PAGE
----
Kwasi Gyambibi, a former University of Connecticut-Stamford employee, has been found guilty by a federal grand jury in New Haven of health care fraud offenses.
As previously reported, Gyambibi and his wife Kakra Gyambibi – a doctor who worked at Stamford Hospital – were accused of engaging in a scheme designed to prescribe expensive, medically unnecessary compounded medications to those enrolled in the state employee pharmacy benefit plan.
On Jan. 9, a grand jury in New Haven returned a 19-count indictment alleging that in 2014 and 2015 the Gyambibis’ scheme defrauded the state of Connecticut Pharmacy Benefit Plan, TRICARE and other health care programs by submitting prescriptions for compound pharmacy medications prepared and dispensed by Advantage Pharmacy.
Advantage was a compounding pharmacy in Hattiesburg, Mississippi. It created compound prescription drugs specifically tailored for individual patients who had a medical need for a compound drug by mixing together individual ingredients in the exact strength and dosage prescribed by the health care provider to meet the unique needs of a patient.
One tube of a compound drug cream prepared and dispensed by Advantage Pharmacy typically cost health care benefit programs thousands of dollars, and some individual tubes of cream cost more than $11,000 for a one-month supply. Kwasi Gyambibi acted as, and eventually became, a sales representative for Advantage Pharmacy.
According to the grand jury indictment, although the prescriptions sent to Advantage Pharmacy contained Kakra Gyambibi’s signature, she did not treat, examine or even meet with the patients for whom the prescriptions were written. Based on those false and misleading claims, the victim health care programs paid Advantage Pharmacy for the compound prescription drugs.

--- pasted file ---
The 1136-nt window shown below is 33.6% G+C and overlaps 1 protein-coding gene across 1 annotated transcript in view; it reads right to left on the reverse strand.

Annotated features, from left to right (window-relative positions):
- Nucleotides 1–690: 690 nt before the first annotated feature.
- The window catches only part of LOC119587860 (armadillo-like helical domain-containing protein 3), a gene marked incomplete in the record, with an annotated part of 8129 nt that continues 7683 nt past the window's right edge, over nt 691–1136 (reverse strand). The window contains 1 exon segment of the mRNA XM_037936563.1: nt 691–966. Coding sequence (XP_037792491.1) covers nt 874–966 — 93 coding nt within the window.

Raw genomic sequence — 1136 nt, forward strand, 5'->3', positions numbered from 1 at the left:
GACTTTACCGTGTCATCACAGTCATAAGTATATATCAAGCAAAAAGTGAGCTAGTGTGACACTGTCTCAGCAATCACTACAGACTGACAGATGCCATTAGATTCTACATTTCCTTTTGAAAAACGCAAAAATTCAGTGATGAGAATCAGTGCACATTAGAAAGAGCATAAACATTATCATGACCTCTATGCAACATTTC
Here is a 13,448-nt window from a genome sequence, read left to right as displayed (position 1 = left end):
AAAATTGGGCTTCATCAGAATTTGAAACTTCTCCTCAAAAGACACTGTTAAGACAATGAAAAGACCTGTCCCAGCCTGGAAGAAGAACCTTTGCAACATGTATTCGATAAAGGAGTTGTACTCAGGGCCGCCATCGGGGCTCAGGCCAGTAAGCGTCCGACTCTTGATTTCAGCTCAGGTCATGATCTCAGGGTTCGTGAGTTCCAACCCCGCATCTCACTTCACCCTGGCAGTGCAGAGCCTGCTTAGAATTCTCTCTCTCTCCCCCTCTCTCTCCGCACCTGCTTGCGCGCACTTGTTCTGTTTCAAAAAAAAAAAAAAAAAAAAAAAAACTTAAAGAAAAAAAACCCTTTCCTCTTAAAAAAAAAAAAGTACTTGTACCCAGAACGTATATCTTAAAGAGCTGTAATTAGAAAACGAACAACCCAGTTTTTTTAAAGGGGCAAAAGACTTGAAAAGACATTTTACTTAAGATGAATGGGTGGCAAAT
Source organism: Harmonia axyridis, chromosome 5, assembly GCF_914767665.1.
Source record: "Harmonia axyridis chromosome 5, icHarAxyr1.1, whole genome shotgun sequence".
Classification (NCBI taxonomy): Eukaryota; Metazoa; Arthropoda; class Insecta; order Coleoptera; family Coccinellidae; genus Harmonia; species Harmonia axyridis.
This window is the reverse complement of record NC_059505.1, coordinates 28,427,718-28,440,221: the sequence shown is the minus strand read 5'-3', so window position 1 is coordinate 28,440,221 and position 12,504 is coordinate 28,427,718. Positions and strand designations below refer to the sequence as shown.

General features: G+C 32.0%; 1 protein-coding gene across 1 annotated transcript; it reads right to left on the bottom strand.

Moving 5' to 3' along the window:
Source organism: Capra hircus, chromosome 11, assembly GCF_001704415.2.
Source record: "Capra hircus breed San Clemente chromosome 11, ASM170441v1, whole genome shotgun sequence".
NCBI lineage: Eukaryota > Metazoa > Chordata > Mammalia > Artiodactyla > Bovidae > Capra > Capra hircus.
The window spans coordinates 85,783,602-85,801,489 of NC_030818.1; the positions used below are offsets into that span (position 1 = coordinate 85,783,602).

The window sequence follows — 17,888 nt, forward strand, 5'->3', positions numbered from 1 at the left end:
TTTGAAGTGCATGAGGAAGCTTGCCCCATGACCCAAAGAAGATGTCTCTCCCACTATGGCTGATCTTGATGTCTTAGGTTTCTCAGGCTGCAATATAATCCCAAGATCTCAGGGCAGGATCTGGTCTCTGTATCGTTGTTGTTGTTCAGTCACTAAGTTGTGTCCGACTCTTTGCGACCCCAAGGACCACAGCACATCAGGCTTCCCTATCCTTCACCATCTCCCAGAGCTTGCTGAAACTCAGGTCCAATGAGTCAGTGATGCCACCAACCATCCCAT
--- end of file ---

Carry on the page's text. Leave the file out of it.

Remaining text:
Advantage Pharmacy in tum paid commissions of 15 percent to 35 percent to sales representatives, including Kwasi Gyambibi’s cousin.
It is alleged that Kwasi and Kakra Gyambibi also induced the victim health care programs to pay Advantage Pharmacy more than $292,000 for their own compound prescription drugs.
The investigation revealed that the scheme resulted in more than $1.5 million in losses to the victim health care programs.
The jury found Kwasi Gyambibi guilty on Feb. 22 of two counts of health care fraud related to fraudulent prescriptions for compound drugs that were submitted to Advantage Pharmacy in March 2015, and found him not guilty of seven counts of health care fraud. The jury could not reach a verdict on the other 10 counts in the indictment.
U.S. District Judge Jeffrey A. Meyer has scheduled sentencing for May 28, at which time Kwasi Gyambibi faces a maximum term of imprisonment of 20 years.
On Jan. 18, Kakra Gyambibi pleaded guilty to one count of conspiracy to commit health care fraud. She also awaits sentencing.